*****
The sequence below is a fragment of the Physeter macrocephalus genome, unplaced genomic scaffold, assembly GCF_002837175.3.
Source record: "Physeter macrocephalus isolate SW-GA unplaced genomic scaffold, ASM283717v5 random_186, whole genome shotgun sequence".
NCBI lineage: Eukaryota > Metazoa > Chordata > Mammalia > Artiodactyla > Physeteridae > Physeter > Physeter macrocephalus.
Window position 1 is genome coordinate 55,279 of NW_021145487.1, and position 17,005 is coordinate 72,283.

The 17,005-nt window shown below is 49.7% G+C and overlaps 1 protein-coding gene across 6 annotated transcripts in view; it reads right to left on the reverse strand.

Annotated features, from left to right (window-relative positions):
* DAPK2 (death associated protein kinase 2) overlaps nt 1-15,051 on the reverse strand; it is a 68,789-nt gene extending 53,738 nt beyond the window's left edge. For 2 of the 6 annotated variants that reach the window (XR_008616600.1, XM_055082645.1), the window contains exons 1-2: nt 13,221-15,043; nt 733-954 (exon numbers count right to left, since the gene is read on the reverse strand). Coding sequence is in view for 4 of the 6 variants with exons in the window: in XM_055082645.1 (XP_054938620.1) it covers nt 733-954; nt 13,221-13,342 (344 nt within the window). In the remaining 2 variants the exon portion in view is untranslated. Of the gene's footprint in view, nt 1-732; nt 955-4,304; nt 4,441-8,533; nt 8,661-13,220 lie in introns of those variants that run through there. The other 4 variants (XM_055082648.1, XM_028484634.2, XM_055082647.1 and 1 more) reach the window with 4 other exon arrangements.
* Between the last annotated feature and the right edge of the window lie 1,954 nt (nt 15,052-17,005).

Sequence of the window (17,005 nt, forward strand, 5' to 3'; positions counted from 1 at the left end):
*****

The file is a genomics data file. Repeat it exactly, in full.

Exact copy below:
The sequence below is a fragment of the Physeter macrocephalus genome, unplaced genomic scaffold, assembly GCF_002837175.3.
Source record: "Physeter macrocephalus isolate SW-GA unplaced genomic scaffold, ASM283717v5 random_186, whole genome shotgun sequence".
NCBI lineage: Eukaryota > Metazoa > Chordata > Mammalia > Artiodactyla > Physeteridae > Physeter > Physeter macrocephalus.
Window position 1 is genome coordinate 55,279 of NW_021145487.1, and position 17,005 is coordinate 72,283.

The 17,005-nt window shown below is 49.7% G+C and overlaps 1 protein-coding gene across 6 annotated transcripts in view; it reads right to left on the reverse strand.

Annotated features, from left to right (window-relative positions):
* DAPK2 (death associated protein kinase 2) overlaps nt 1-15,051 on the reverse strand; it is a 68,789-nt gene extending 53,738 nt beyond the window's left edge. For 2 of the 6 annotated variants that reach the window (XR_008616600.1, XM_055082645.1), the window contains exons 1-2: nt 13,221-15,043; nt 733-954 (exon numbers count right to left, since the gene is read on the reverse strand). Coding sequence is in view for 4 of the 6 variants with exons in the window: in XM_055082645.1 (XP_054938620.1) it covers nt 733-954; nt 13,221-13,342 (344 nt within the window). In the remaining 2 variants the exon portion in view is untranslated. Of the gene's footprint in view, nt 1-732; nt 955-4,304; nt 4,441-8,533; nt 8,661-13,220 lie in introns of those variants that run through there. The other 4 variants (XM_055082648.1, XM_028484634.2, XM_055082647.1 and 1 more) reach the window with 4 other exon arrangements.
* Between the last annotated feature and the right edge of the window lie 1,954 nt (nt 15,052-17,005).

Sequence of the window (17,005 nt, forward strand, 5' to 3'; positions counted from 1 at the left end):